"Except here the rules are absolute.' Susan said.
'What makes it a game,' I said."

Spenser's BostonEdit

A photographer's impression of Spenser's home area by Kasho Kumagai. Parker includes a few pages of Spenser and Susan showing Rachel Wallace some local sites of interest.

Long out of print and hard to find. I borrowed a copy from my local library network and you may want to try the same yourself. Available for $45 to $90 at the same sources as above. I also looked through a copy of the Japanese edition in Spenser's Mystery Bookshop on Newbury St. in Boston that the owners keep in their private collection.

Boston: History in the MakingEdit

Boston: History in the Making. [1999] An oversized "coffee table" book, it contains photographs of the local area and puff pieces on local companies. It's part of an "Urban Tapestry Series" put out by Towery Publishing. To quote:

"As they follow their suspect, Spenser and Hawk deliver a guided tour of the city, from the shops and restaurants of Beacon Hill to the swan boats at the Public Garden to the Italian enclave in the North End. Spenser figures the duo is about 'as inconspicuous . . . as two tarantulas on a wedding cake,' but they manage to solve their case and, in the process, introduce us to Boston as only they could. Accompanying Parker's introduction are hundreds of outstanding images culled from the collections of the area's finest photographers."

Using all of my resources I found only one copy on for about $50, which will surely be gone by the time you read this. It's not all that good; if you know the books you could knock off something resembling it in half an hour.

The Kitchen CaperEdit

The Kitchen Caper appeared in the Boston Globe Magazine on 16 March 2003. It was available in their archives for a while but it has since disappeared. Read Susan's attempt at beet risotto in chapter 52 of Small Vices and you can get the idea.

Murder's RowEdit

Murder's Row. [2001] An anthology of baseball stories to which Parker contributed "Harlem Nocturne." Set in 1945 it involves a private detective hired by Branch Rickey, general manager of the Brooklyn Dodgers, to protect his newest player Jackie Robinson from those who are outraged at the concept of a "negro" in the major leagues. Parker expanded the story to novel length and Double Play was published on 24 May 2004.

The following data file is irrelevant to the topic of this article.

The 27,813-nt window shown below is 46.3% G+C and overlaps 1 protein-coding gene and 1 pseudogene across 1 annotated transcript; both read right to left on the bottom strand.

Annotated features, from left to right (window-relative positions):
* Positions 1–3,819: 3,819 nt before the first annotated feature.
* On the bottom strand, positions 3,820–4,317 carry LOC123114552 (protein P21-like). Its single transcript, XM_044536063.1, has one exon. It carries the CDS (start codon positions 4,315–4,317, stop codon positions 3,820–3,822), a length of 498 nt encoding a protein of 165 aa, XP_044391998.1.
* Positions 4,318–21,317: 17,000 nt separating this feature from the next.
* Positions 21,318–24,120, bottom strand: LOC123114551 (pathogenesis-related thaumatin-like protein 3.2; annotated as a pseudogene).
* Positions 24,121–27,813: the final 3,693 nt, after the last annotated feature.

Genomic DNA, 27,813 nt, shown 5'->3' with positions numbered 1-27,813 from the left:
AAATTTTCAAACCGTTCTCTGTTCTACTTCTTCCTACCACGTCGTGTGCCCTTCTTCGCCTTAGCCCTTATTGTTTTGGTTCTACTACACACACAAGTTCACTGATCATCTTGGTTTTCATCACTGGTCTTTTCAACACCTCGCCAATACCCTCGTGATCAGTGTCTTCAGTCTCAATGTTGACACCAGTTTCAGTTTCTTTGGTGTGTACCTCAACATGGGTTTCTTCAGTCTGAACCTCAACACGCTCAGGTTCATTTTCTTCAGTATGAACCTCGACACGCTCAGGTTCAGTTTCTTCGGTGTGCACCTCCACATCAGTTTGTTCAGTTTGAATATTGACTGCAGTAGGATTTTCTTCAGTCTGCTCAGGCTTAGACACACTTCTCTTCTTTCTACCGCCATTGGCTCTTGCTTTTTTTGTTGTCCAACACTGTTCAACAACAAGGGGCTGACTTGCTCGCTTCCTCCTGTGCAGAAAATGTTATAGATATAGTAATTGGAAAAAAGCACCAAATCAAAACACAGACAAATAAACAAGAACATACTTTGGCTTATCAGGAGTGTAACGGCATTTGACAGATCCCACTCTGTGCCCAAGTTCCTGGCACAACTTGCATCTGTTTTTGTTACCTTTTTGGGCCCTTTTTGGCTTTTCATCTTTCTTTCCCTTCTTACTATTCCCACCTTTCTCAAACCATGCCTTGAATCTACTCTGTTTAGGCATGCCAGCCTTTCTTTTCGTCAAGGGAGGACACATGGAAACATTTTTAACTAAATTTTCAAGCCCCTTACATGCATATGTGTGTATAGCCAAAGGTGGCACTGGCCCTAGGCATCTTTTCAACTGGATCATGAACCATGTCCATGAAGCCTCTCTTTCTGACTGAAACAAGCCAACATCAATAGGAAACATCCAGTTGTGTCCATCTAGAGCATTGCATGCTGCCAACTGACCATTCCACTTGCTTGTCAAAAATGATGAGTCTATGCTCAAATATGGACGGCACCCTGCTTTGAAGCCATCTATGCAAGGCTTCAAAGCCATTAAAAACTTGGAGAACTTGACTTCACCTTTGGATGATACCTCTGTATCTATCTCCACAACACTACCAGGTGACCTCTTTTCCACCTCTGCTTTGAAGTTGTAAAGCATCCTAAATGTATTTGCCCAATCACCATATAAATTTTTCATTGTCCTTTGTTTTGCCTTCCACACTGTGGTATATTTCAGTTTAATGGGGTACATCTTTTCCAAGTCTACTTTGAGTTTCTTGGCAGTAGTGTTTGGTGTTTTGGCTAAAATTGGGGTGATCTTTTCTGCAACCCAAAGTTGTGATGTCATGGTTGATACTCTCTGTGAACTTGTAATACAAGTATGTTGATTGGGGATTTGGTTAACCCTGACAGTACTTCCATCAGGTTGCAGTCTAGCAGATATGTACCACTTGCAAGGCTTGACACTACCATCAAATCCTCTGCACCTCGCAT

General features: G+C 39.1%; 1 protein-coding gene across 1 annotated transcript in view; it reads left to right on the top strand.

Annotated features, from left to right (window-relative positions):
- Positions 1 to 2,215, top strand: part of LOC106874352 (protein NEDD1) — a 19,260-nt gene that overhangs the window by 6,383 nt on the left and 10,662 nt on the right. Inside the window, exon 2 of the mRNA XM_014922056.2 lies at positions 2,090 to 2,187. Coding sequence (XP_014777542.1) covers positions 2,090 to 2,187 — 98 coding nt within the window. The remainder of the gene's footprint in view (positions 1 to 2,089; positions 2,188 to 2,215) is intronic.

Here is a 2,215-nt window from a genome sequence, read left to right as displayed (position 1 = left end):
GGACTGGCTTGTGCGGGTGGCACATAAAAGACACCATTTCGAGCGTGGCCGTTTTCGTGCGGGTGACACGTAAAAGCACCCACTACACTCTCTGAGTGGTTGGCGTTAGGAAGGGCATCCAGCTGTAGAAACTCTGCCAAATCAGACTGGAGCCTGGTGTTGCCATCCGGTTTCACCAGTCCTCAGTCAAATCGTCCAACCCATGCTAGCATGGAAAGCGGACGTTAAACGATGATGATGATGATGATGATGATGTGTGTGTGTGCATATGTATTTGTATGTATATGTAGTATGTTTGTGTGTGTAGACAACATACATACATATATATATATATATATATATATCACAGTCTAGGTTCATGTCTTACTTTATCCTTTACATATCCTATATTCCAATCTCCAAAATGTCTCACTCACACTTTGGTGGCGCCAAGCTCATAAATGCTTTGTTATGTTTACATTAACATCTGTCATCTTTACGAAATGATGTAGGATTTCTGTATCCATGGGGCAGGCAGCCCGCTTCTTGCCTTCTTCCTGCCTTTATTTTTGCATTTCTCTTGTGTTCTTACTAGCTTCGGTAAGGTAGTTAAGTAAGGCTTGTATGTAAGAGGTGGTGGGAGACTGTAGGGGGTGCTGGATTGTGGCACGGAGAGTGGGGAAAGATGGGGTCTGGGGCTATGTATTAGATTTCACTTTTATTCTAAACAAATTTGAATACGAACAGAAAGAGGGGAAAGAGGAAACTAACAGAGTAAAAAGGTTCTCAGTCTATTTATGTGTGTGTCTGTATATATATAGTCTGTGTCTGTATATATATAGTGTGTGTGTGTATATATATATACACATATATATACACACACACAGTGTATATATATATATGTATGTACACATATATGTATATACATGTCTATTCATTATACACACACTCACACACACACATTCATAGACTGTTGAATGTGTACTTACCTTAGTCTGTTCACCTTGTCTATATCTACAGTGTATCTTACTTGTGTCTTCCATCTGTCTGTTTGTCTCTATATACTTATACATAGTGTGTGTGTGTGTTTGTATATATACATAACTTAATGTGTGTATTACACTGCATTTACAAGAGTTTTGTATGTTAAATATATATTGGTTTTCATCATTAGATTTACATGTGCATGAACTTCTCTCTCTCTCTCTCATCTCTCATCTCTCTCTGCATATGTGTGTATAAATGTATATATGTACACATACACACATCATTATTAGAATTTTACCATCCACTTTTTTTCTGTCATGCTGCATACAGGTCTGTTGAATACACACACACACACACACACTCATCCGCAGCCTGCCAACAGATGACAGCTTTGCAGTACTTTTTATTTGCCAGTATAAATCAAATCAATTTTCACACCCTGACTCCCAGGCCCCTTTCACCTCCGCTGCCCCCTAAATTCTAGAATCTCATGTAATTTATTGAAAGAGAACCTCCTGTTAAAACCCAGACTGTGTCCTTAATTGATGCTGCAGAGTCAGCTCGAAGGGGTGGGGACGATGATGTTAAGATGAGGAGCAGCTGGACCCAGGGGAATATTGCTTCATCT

There's No BusinessEdit

Parker wrote this very short piece for the Audiobooks web site. It seems that Susan's friend "Bob" has written a detective story and thinks it would be wonderful to have a real detective voice the audio version.

The PicnicEdit

In 1998 Parker wrote a short story for a special issue of "Fashions of the Times" magazine of the New York Times. You can read it online at the NY Times site here but it's not much more than a rewrite of Taming a Sea-Horse chapter 19. (Thanks to Fred Gillis for the link.)

Harvard-Yale ProgramEdit

Here is a real rarity, a program from a Harvard-Yale football game in 1984. Jim Pattison bought this at Spenser and Marlowe's (an earlier incarnation of Spenser's Mystery Bookshop) sometime in the mid eighties and was kind enough to scan it and pass it my way. Two pages of extremely light-weight banter but a wonderful addition to my collection.

Murder at the Foul LineEdit

[2006] An anthology of basketball stories to which Bob and Joan Parker contributed "Galahad, Inc." Nick and Holly are a wisecracking detective couple (much like Nick and Nora Charles in the Thin Man series of movies.) More details when my copy gets here.